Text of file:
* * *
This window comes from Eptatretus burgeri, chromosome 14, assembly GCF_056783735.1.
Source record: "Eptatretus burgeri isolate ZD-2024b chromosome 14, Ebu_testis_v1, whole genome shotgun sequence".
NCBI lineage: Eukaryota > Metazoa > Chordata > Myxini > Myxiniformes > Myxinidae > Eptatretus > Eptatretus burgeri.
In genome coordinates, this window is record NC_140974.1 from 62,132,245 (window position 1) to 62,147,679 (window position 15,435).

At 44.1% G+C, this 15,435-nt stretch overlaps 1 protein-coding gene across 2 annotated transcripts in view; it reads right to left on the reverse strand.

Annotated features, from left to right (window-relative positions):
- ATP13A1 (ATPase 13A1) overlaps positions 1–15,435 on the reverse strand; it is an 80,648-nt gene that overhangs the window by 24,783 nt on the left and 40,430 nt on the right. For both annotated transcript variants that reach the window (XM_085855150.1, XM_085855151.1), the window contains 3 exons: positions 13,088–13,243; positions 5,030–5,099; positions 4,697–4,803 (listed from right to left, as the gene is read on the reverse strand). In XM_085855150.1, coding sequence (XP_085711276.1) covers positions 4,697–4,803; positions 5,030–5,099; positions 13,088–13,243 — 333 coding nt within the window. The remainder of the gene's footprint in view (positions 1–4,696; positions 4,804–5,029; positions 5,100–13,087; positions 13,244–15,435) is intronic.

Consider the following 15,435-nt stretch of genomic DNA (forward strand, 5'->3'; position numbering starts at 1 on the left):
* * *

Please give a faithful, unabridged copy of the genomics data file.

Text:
This window comes from Eptatretus burgeri, chromosome 14, assembly GCF_056783735.1.
Source record: "Eptatretus burgeri isolate ZD-2024b chromosome 14, Ebu_testis_v1, whole genome shotgun sequence".
NCBI lineage: Eukaryota > Metazoa > Chordata > Myxini > Myxiniformes > Myxinidae > Eptatretus > Eptatretus burgeri.
In genome coordinates, this window is record NC_140974.1 from 62,132,245 (window position 1) to 62,147,679 (window position 15,435).

At 44.1% G+C, this 15,435-nt stretch overlaps 1 protein-coding gene across 2 annotated transcripts in view; it reads right to left on the reverse strand.

Annotated features, from left to right (window-relative positions):
- ATP13A1 (ATPase 13A1) overlaps positions 1–15,435 on the reverse strand; it is an 80,648-nt gene that overhangs the window by 24,783 nt on the left and 40,430 nt on the right. For both annotated transcript variants that reach the window (XM_085855150.1, XM_085855151.1), the window contains 3 exons: positions 13,088–13,243; positions 5,030–5,099; positions 4,697–4,803 (listed from right to left, as the gene is read on the reverse strand). In XM_085855150.1, coding sequence (XP_085711276.1) covers positions 4,697–4,803; positions 5,030–5,099; positions 13,088–13,243 — 333 coding nt within the window. The remainder of the gene's footprint in view (positions 1–4,696; positions 4,804–5,029; positions 5,100–13,087; positions 13,244–15,435) is intronic.

Consider the following 15,435-nt stretch of genomic DNA (forward strand, 5'->3'; position numbering starts at 1 on the left):